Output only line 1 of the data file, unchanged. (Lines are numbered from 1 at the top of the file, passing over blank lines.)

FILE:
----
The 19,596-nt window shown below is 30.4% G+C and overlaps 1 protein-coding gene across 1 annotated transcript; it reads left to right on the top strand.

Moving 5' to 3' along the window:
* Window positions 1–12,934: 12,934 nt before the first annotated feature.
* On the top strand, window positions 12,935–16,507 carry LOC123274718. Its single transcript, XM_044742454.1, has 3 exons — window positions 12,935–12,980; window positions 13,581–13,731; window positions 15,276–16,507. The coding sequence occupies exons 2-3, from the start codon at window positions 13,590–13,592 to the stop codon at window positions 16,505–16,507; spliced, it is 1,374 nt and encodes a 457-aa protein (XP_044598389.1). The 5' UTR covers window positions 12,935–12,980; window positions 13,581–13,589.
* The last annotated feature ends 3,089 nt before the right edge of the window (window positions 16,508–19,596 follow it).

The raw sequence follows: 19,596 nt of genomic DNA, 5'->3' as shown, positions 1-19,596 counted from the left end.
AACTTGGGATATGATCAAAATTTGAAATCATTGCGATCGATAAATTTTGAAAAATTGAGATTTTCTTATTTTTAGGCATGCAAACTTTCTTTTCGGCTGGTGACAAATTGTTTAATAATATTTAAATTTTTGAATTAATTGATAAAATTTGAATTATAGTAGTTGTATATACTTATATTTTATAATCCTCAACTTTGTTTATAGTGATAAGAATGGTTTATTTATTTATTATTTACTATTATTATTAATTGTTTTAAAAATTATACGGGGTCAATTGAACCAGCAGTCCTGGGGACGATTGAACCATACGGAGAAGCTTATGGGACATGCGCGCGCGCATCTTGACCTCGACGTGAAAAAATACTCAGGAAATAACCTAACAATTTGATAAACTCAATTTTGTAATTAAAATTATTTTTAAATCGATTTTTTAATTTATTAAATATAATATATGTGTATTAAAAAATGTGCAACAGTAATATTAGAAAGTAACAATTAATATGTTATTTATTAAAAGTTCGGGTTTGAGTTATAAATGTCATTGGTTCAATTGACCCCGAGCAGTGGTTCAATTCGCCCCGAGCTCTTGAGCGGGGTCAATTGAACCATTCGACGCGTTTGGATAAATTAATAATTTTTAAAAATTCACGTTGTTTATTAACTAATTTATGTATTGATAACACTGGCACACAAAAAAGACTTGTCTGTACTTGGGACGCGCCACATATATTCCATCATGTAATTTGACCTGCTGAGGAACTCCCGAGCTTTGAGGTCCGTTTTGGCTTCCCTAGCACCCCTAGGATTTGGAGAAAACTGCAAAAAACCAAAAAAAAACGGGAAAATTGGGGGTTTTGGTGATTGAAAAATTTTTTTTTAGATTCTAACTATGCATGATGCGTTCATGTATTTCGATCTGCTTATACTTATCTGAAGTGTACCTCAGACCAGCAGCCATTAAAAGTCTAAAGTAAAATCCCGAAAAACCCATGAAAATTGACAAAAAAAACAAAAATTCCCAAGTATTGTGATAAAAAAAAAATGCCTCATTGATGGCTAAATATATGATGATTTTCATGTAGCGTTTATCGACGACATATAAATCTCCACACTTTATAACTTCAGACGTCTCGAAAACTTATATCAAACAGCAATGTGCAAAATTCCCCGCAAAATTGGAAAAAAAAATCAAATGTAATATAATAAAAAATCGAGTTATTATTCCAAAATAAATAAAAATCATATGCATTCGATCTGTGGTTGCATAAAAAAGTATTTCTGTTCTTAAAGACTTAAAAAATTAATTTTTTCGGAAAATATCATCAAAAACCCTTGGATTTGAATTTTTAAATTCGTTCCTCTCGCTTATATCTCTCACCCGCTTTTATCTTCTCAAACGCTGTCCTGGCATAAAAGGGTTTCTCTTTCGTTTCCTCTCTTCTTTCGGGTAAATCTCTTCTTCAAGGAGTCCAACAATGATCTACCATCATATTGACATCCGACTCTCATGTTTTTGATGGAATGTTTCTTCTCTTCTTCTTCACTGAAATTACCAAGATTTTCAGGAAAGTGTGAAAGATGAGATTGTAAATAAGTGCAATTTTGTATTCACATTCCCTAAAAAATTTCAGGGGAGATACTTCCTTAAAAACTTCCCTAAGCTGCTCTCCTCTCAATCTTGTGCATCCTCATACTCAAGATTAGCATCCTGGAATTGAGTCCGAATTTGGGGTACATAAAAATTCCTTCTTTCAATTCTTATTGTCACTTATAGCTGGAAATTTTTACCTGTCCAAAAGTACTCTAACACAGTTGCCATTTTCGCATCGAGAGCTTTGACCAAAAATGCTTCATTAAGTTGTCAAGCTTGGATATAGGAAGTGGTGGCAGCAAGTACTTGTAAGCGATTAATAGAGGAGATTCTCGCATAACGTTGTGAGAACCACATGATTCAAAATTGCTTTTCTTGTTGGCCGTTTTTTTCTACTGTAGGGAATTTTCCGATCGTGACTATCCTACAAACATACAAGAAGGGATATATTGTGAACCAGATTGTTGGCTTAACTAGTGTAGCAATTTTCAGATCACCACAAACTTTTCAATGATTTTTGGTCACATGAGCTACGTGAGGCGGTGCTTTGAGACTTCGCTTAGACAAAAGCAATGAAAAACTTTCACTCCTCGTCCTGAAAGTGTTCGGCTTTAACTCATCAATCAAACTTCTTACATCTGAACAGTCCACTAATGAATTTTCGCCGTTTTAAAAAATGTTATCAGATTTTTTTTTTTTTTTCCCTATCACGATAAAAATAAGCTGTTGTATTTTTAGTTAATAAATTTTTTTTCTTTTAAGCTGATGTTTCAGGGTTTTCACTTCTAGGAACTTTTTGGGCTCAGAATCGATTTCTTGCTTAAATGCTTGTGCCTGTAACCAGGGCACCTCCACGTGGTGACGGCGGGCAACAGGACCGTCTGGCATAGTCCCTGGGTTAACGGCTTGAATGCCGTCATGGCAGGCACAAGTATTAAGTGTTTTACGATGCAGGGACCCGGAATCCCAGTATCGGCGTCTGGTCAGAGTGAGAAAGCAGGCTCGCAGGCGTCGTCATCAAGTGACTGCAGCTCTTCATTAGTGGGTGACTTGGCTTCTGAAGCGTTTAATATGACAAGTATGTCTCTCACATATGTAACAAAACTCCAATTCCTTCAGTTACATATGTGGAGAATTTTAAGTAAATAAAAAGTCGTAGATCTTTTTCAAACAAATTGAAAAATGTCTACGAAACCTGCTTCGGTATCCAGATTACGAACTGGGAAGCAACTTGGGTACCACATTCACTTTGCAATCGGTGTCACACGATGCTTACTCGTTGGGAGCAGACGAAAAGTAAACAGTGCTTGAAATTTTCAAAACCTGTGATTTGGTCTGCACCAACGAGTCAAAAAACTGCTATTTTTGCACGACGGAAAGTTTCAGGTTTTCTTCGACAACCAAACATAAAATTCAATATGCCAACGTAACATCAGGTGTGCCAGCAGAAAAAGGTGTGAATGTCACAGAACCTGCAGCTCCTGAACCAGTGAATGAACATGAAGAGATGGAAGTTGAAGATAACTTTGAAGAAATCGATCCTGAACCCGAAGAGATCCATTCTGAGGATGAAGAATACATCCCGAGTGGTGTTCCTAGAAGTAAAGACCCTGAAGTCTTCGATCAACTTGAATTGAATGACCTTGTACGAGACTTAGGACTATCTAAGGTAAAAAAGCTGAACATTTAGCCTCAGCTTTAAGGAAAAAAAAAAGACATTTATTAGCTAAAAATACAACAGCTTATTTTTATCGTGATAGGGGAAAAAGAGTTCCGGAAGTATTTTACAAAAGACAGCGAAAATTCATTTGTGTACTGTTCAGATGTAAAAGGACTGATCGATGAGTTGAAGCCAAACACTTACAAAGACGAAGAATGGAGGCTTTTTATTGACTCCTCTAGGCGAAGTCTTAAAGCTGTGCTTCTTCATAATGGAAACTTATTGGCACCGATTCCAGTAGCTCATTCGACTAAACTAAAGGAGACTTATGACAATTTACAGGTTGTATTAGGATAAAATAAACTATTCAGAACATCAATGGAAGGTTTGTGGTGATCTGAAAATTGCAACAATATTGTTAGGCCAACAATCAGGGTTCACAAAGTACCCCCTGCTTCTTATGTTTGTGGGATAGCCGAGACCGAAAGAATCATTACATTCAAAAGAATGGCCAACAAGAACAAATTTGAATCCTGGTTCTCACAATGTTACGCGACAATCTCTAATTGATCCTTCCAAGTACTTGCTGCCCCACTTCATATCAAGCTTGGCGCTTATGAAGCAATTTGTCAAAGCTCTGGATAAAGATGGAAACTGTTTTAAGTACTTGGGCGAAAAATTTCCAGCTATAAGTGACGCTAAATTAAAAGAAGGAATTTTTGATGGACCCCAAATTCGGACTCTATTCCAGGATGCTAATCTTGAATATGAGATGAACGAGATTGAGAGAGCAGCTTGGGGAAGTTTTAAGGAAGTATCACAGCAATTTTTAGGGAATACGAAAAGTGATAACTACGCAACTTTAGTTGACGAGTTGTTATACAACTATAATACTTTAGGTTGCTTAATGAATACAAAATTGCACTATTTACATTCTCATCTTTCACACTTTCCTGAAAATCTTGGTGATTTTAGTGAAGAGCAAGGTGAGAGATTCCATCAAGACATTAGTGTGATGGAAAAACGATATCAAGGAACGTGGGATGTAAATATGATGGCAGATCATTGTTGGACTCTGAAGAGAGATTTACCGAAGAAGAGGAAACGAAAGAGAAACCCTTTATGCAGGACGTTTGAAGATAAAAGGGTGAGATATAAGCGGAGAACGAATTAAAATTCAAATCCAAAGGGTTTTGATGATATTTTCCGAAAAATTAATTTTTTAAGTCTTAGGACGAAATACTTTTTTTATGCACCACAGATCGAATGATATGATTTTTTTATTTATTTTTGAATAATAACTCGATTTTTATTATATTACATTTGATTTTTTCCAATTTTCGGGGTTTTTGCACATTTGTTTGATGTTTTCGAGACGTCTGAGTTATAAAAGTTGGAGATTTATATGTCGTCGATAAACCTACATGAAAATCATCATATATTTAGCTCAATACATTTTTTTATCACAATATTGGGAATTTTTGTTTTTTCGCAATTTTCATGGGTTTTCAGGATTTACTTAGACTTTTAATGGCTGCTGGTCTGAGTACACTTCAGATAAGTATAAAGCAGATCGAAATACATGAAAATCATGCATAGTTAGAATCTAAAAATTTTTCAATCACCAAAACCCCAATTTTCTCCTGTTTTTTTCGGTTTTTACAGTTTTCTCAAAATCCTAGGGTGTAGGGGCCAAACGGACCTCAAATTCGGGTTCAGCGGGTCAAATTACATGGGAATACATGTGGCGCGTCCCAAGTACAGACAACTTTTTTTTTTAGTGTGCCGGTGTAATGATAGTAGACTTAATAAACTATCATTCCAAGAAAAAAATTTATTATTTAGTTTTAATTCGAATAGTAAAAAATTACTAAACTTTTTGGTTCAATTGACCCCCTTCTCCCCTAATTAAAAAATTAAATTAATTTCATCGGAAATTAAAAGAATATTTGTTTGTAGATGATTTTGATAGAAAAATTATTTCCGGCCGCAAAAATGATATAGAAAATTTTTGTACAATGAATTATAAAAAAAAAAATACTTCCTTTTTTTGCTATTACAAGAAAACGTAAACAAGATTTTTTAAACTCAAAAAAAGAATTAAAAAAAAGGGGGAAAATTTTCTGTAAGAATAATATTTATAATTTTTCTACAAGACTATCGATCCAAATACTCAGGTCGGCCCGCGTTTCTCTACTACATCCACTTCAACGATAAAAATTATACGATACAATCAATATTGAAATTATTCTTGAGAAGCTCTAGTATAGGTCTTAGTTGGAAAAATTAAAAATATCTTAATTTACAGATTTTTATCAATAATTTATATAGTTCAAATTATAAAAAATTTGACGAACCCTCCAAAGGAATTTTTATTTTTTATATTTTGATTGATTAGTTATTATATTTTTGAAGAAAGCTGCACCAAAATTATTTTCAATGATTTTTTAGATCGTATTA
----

The 19,596-nt window shown below is 30.4% G+C and overlaps 1 protein-coding gene across 1 annotated transcript; it reads left to right on the top strand.